Modern Moralists Condemn Terrorism But Don’t Ask Them Why

by | Feb 16, 2002

Do you support our government’s actions for the attacks of 9-11? Can you explain why or why not, with reasonable precision? In particular, can a follower of Jesus provide a consistent argument for supporting military strikes against the terrorists? Certainly not by virtue of “Love your enemies, do good to those who hate you . […]

Do you support our government’s actions for the attacks of 9-11? Can you explain why or why not, with reasonable precision?

In particular, can a follower of Jesus provide a consistent argument for supporting military strikes against the terrorists? Certainly not by virtue of “Love your enemies, do good to those who hate you . . .” (Luke 6: 27-28) or “Do not resist one who is evil. But if any one strikes you on the right cheek, turn to him the other also . . .” (Mathew 5: 39-41). Perhaps Moses has the answer: “Arm some of your men to go to war against the Midianites and to carry out the Lord’s vengeance on them” (Numbers 31:2) — the implication being that the Lord in some circumstances urges mortals to do his fighting. But clearly, there’s conflict among the dictates.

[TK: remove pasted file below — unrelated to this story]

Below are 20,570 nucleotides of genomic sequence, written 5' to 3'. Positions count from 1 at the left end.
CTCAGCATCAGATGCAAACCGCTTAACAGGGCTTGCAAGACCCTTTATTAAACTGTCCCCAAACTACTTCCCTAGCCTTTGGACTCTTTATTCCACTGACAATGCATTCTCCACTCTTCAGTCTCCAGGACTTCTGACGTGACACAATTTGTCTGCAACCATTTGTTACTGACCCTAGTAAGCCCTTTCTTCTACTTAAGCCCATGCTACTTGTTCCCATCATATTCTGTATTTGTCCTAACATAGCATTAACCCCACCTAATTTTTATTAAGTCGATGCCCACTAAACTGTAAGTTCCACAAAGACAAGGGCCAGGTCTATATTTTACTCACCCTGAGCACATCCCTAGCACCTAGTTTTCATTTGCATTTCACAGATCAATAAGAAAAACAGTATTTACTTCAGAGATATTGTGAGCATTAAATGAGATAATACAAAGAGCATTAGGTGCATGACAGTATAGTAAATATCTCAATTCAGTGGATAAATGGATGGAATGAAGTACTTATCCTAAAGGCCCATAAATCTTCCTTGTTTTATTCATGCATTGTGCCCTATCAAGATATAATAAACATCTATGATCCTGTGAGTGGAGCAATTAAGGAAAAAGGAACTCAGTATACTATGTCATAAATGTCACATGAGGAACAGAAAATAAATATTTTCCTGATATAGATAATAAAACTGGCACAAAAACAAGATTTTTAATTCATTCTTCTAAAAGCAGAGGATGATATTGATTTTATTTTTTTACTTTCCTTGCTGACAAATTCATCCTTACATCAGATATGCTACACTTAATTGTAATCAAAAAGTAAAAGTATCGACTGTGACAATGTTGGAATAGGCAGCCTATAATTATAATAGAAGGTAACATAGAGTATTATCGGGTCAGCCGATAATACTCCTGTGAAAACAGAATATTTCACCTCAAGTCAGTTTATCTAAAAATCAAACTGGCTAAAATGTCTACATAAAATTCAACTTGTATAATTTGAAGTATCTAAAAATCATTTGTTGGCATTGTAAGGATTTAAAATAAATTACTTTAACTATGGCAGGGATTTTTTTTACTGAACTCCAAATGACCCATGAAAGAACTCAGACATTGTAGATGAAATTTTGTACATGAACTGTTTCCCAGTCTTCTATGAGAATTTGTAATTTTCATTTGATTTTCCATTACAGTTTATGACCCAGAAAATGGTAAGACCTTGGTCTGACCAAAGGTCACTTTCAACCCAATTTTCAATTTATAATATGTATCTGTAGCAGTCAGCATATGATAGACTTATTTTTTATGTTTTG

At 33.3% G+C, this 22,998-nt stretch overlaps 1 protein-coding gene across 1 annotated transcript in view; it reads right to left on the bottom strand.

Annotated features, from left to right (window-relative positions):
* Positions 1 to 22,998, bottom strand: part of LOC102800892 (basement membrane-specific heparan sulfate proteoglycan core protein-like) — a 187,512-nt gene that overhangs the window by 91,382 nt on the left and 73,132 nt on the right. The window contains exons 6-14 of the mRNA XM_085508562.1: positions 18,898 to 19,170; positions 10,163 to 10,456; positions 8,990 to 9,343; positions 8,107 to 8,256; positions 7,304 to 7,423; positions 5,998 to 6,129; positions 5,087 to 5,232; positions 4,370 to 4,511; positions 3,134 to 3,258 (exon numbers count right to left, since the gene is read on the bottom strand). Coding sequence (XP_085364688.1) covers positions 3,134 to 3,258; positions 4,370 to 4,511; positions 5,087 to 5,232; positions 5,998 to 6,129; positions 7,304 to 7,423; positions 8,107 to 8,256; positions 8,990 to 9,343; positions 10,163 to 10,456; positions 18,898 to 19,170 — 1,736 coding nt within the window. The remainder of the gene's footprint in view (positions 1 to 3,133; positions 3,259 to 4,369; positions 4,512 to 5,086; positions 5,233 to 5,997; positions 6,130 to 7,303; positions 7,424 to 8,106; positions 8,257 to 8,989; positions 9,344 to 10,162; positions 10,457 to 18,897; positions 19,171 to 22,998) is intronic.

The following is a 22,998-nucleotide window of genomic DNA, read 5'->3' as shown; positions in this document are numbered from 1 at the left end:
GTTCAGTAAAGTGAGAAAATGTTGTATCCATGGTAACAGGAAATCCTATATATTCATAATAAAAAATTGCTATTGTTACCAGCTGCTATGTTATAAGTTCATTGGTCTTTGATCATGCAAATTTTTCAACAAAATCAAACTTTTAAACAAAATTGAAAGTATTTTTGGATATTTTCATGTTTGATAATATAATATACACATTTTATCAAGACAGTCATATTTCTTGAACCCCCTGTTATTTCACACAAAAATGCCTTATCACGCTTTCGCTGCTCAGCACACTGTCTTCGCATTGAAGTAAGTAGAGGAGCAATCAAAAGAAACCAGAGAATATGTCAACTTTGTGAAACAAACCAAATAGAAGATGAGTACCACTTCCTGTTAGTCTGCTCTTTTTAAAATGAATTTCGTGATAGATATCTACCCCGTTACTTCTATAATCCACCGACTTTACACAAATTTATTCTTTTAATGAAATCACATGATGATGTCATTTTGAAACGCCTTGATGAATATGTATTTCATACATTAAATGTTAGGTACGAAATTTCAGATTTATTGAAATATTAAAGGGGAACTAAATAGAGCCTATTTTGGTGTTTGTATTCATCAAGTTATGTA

When our founders signed the Declaration of Independence, were they doing so in accordance with Jesus’s precepts? If not, on what moral principles were they acting? If you say “common sense,” then it certainly wasn’t a sense common to all colonists, many of whom were Tories. There was no practical element in their revolt, either. Of the 56 signers, most were doctors, lawyers, judges, landowners, merchants — men with much to lose. The British wanted to hang them all.

We fought England — on principle. We fight the terrorists — on principle. The question is: which principles?

Church leaders, to whom many turn for moral guidance, came up with various pronouncements regarding the terrorist attacks.